We had a fairly nasty winter storm covering much of New England yesterday. Inland, it was just another snow storm. On the coast, the seas sadly became a lethal hazard. My home is blessed with a back yard that faces conservation land just twenty feet or so from our back windows. Until the snow covered the windows, we could see into the forest and experience the storm in a way that was very intimate. I don’t do well with enforced staying at home, but the forest offered some considerable solace.
You have to admire the ability of nature to withstand it’s own barrage. Were we all so resilient.
Technical Note: These images were made with 6K photo on a Panasonic GH5. It is perfect for capturing action like this. You hold the shutter down for several seconds capturing thirty 18 mp. jpgs. You can review the individual images in capture and save those that may have appeal. It’s a fascinating strategy that I suspect has a great deal of utility for a variety of situations, particularly family and sports.
When given lemons, make lemonade, right? What if one is given a freight train loaded with lemons. Such is our situation here. Nothing else to do but try and create some interesting art. The lemonade I’ve come up with so far. My strategy here was to isolate and simplify, while still capturing the kind of art that only nature, sometimes in interaction with humans and sometimes on her own, can create. My most recent batch of lemonade:
Enjoy the snow. Fourteen more inches of it in the next two days. Is that really necessary?
Well is it? Goodness, what a winter. That being said, it did offer me an opportunity to explore several areas of interest in a new, albeit colder, way. (By the way, a cold winter does not equate with not having to worry about climate change, but I’m assuming you know that. Weather is not equal to climate. Climate is the average of weather over a long period of time and over a geography. Cold winters will probably always be with us. It is the average temperature over time that matters. Now back to the images at hand.) I’ve continued to focus on the design of the two great structures, Winsor Dam and Goodnough Dike, that hold back the water at the Quabbin Reservoir. The Quabbin is the source of drinking water for several million inhabitants of eastern Massachusetts. I’m more impressed with every visit regarding the degree to which these structures are not like what we have come to expect from a dam.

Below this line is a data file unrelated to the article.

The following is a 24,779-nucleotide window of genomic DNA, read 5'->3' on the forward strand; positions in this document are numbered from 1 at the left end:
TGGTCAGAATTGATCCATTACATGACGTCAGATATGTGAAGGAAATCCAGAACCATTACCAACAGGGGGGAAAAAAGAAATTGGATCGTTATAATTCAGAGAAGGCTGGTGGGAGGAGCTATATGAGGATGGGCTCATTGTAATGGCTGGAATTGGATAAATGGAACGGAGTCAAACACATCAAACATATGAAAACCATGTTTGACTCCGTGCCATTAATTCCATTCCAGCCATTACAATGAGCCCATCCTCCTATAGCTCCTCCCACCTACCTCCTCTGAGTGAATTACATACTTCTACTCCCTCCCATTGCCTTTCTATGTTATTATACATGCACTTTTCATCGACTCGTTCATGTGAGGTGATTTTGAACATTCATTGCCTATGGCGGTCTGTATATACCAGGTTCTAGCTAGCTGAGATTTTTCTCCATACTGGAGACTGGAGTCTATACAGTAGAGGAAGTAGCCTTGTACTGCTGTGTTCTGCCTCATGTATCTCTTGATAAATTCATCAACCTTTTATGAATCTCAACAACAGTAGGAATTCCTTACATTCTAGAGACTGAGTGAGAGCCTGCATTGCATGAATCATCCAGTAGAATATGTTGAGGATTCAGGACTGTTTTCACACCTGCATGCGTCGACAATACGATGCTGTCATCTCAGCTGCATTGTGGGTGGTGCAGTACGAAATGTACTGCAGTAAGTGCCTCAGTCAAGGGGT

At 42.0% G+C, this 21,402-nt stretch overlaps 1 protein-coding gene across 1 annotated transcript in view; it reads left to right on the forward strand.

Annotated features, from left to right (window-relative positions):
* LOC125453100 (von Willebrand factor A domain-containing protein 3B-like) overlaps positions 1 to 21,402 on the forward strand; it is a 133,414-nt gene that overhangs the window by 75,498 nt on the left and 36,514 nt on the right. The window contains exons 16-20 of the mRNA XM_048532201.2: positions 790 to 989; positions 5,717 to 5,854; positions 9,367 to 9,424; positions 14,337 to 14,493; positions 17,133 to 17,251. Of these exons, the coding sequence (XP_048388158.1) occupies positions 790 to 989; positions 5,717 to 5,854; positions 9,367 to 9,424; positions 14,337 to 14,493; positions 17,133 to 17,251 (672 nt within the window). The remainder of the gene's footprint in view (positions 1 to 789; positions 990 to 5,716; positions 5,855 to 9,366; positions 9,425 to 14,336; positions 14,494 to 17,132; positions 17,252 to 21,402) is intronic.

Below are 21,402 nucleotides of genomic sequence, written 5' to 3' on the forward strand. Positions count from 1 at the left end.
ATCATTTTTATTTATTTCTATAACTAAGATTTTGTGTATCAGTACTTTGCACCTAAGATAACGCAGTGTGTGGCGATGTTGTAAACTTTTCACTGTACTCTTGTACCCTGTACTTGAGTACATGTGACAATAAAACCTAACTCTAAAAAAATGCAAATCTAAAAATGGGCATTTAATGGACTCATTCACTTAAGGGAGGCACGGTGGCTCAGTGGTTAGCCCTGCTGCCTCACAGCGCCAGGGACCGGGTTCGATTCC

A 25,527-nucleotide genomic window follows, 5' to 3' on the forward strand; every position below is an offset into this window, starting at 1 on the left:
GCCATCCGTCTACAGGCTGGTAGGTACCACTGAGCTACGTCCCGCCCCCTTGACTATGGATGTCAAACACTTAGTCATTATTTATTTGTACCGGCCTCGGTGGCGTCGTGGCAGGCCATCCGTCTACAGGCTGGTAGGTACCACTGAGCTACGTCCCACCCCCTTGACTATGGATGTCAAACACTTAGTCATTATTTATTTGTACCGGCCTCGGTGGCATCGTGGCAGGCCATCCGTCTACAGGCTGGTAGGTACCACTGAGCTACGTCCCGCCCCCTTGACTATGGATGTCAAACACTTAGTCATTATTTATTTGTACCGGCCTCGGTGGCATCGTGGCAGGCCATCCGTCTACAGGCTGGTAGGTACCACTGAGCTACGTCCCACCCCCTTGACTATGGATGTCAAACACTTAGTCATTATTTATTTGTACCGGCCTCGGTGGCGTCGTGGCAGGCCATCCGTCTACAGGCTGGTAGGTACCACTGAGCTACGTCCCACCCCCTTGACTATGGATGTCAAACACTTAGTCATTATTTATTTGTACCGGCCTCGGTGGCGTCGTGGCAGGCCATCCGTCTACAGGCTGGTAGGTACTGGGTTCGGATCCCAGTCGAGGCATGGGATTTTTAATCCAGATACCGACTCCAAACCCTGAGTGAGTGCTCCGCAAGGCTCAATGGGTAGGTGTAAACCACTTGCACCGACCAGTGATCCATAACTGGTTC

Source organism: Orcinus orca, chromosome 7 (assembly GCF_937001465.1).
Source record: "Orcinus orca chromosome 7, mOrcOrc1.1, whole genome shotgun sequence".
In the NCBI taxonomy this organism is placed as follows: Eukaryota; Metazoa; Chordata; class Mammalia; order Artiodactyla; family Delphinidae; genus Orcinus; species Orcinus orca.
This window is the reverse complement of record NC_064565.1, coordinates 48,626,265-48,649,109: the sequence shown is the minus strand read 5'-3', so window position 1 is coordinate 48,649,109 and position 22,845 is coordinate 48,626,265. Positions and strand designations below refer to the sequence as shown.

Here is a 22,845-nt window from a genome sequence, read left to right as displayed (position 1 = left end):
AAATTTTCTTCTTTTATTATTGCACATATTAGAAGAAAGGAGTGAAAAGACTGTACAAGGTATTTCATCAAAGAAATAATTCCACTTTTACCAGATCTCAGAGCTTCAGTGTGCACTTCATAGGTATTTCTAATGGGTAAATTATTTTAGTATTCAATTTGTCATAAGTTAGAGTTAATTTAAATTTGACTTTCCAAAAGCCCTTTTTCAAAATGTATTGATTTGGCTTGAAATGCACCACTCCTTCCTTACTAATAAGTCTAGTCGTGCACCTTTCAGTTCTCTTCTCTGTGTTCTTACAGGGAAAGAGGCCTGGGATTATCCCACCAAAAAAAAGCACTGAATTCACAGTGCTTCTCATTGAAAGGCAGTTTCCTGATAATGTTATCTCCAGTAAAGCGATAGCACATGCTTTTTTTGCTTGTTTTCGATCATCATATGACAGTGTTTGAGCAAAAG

As such, they provoke a very different response from the visitor.
Something much more spiritual. The snow provides another take on that design, one that clearly emphasizes the graphical elements of the structures. This is all visible of course in the other seasons, but the presence of color obscures the power of the lines and other elements created by the designers. I continue to wonder what they were trying to achieve, and why.
Come on spring, you can do it.